BackgroundSquamous cell cancers in the hypopharynx (HP) and cervical esophagus (CE) are different diseases with different staging systems and treatment approaches. Pharyngoesophageal junction (PEJ) tumor involves both the hypopharynx and the cervical esophagus simultaneously, but few reports focused on PEJ tumors. This study aimed to clarify clinical characteristics and the treatment approaches of PEJ tumors.Patients and MethodsA total of 222 patients with squamous cell carcinoma in the HP, PEJ, and CE were collected between January 2008 and June 2018 in Fudan University Shanghai Cancer Center. We compared different lymph node metastatic patterns of three diseases above and the survival of different tumor locations, different lymph node metastasis, and different radiotherapy approaches.ResultsFor HP, PEJ, and CE cancer, the upper and middle cervical lymph node metastatic rates were 85.7%, 47.1%, and 5.8%, respectively; the lower cervical lymph node metastatic rates were 36.7%, 42.9%, and 35.0%, respectively; and the mediastinal lymph node metastatic rates were 2.0%, 72.9%, and 80.6%, respectively. The 3-year overall survival rates were 69.5% in the HP group, 52.0% in the PEJ group, and 69.6% in the CE group (p = 0.024). No survival differences were found between the involved-field-irradiation and elective-node-irradiation subgroups among PEJ tumors (p = 0.717 for OS and p = 0.454 for PFS, respectively).ConclusionHP cancers had a high prevalence in all cervical lymph node metastases, while CE cancers had a lower prevalence in the cervical and mediastinal lymph node metastases. PEJ cancer had the combined metastatic patterns of both HP and CE cancers. Involved field irradiation was feasible in chemoradiotherapy for PEJ cancers.

2021 ◽  
Vol 8 (11) ◽  
pp. 3444
Juliana Mancera ◽  
Anibal M. Ariza ◽  
Mauricio Pelaez ◽  
Sebastian Benavides ◽  
Alfonso C. Márquez

Acute mediastinitis is a low incidence pathology, but it is associated with a high mortality rate. Iatrogenic lesions are the most common cause of mediastinitis secondary to esophageal perforation. Early diagnosis and surgical treatment are the most important factors in the treatment of patients with this condition.  83-year-old female patient, with a history of left saphenectomy due to venous insufficiency with difficult intubation two days prior to the emergency consultation. She was admitted to the emergency room due to dyspnea, hemoptysis, chest pain, and right hemifacial edema. A chest tomography was performed with findings suggestive of esophageal perforation or airway injury. Later, in an upper digestive tract study, extravasation of the contrast medium was documented in the right posterolateral wall of the cervical esophagus with a collection in the middle mediastinum. The patient was taken for drainage of mediastinitis by right thoracoscopy and the presence of a perforation in the cervical esophagus was confirmed with an intraoperative endoscopy. Esophageal repair was performed, with drainage of the prevertebral space and the superior mediastinum by a left longitudinal cervicotomy. Postoperatively, she received antibiotic and enteral nutritional support by a nasojejunal tube. Low output fistula of the cervical esophagus, organized by a drain, was documented, which closed after 4 weeks of conservative management. Iatrogenic esophageal perforation with mediastinitis is a very rare entity with a high mortality. Early surgical treatment is the most important prognostic factor in patients with mediastinitis due to esophageal perforation.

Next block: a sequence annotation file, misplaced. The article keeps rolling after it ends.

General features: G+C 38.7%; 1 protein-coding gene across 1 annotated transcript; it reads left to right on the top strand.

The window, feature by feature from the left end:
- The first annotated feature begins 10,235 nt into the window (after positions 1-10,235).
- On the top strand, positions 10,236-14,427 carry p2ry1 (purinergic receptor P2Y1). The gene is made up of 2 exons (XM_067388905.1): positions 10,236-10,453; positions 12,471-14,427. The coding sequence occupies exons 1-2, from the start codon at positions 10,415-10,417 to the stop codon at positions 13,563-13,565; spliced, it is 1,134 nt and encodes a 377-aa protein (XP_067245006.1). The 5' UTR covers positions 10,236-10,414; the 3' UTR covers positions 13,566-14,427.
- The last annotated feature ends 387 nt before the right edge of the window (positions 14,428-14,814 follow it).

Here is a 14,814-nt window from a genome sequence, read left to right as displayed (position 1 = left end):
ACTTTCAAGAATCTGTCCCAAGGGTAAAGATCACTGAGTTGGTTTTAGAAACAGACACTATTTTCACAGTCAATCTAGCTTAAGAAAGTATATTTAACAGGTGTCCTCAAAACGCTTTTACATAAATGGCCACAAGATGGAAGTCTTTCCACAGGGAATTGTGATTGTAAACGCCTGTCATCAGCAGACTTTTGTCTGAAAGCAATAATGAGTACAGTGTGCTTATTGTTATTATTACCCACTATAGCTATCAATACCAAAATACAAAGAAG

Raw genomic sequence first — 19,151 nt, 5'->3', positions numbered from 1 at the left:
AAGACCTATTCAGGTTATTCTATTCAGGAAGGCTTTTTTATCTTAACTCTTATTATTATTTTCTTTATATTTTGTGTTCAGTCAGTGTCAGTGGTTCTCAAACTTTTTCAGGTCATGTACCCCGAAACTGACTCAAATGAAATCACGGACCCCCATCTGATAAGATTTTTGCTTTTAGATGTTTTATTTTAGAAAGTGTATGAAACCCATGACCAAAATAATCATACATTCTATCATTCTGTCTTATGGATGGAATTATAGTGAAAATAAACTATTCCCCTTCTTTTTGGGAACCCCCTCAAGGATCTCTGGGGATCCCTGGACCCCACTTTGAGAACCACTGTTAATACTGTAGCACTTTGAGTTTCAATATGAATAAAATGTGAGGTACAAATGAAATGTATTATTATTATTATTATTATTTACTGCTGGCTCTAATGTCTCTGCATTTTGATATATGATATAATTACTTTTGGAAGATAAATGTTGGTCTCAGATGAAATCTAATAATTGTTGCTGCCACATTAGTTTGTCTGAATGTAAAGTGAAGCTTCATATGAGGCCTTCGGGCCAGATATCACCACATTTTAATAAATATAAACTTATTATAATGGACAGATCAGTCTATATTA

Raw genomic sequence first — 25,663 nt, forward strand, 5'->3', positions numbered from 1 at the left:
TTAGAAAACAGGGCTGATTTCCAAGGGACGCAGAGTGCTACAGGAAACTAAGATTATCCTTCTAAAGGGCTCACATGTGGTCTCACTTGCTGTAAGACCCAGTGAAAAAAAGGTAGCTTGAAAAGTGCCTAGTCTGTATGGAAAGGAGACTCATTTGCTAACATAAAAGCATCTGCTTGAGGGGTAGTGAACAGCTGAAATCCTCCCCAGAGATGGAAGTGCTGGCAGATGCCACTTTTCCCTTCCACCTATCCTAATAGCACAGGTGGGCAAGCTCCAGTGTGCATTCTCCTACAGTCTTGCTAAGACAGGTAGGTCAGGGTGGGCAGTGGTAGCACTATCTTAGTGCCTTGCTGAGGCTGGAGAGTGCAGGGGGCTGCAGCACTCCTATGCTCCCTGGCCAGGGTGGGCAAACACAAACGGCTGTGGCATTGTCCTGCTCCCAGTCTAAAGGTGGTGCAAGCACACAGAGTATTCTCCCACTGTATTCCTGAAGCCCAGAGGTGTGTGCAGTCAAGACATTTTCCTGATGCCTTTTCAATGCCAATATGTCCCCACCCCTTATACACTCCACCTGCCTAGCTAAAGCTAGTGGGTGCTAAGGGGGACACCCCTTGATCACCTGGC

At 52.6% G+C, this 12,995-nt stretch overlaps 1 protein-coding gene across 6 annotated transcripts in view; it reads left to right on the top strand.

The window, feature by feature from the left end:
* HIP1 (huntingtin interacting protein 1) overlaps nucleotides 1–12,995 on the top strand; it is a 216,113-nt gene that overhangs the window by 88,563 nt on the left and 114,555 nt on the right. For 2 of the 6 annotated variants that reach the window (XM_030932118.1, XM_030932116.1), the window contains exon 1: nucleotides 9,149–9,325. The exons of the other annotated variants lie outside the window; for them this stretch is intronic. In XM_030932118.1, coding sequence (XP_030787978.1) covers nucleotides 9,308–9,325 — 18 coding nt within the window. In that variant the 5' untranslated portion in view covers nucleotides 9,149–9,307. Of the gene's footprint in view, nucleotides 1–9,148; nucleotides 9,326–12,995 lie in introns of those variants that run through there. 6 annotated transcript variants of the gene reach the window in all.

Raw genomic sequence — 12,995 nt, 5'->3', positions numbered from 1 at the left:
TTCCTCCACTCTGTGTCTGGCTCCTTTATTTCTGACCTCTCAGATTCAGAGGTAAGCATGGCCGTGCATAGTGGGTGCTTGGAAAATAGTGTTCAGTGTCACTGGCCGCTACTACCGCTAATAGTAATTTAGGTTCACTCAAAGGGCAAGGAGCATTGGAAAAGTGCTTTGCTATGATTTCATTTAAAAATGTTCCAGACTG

2021 ◽  
Vol 43 (2) ◽  
pp. 38-41
V. I. Popov ◽  
V. I. Filin

The experience of the General Surgery Clinic of the Military Medical Academy showed that the function of an artificial esophagus created from the large intestine is quite satisfactory. For six years in the General Surgery Clinic of the Military Medical Academy, colonic esophagoplasty for diseases of various parts of the esophagus was performed in 85 patients. For cicatricial (10 patients) or tumor (4 patients) lesions of the cervical esophagus, the large intestine on the vascular pedicle was used as a plastic material in 14 patients.

Endoscopy ◽  
2021 ◽  
Oscar Nogales ◽  
Celia Caravaca Gámez ◽  
Jon de la Maza ◽  
Julia del Río Izquierdo ◽  
Javier García-Lledó ◽  

Jifeng Liu ◽  
Rong Yu ◽  
Di Deng ◽  
Linke Li ◽  
Ji Wang ◽  

Those patients with hypopharyngoesophageal cancer often sacrificed larynx before reconstruction using jejunum to restore the continuity of the digestive tract and allow oral alimentation. We retrospectively collected and analyzed three patients who underwent hypopharyngoesophageal reconstruction by free partial patch and partial tube jejunal graft transfer with reservation of laryngeal function caused by hypopharyngeal cancer invading the cervical esophagus. The partial patch and partial tube jejunal graft transfer survival rate was 100%(3/3). The larynx was reserved in the three patients. The partial patch and partial tube jejunal graft transfer is a safe and reliable choice for reconstruction of large and complex defects after pharyngectomy and cervical esophagectomy with larynx preserved.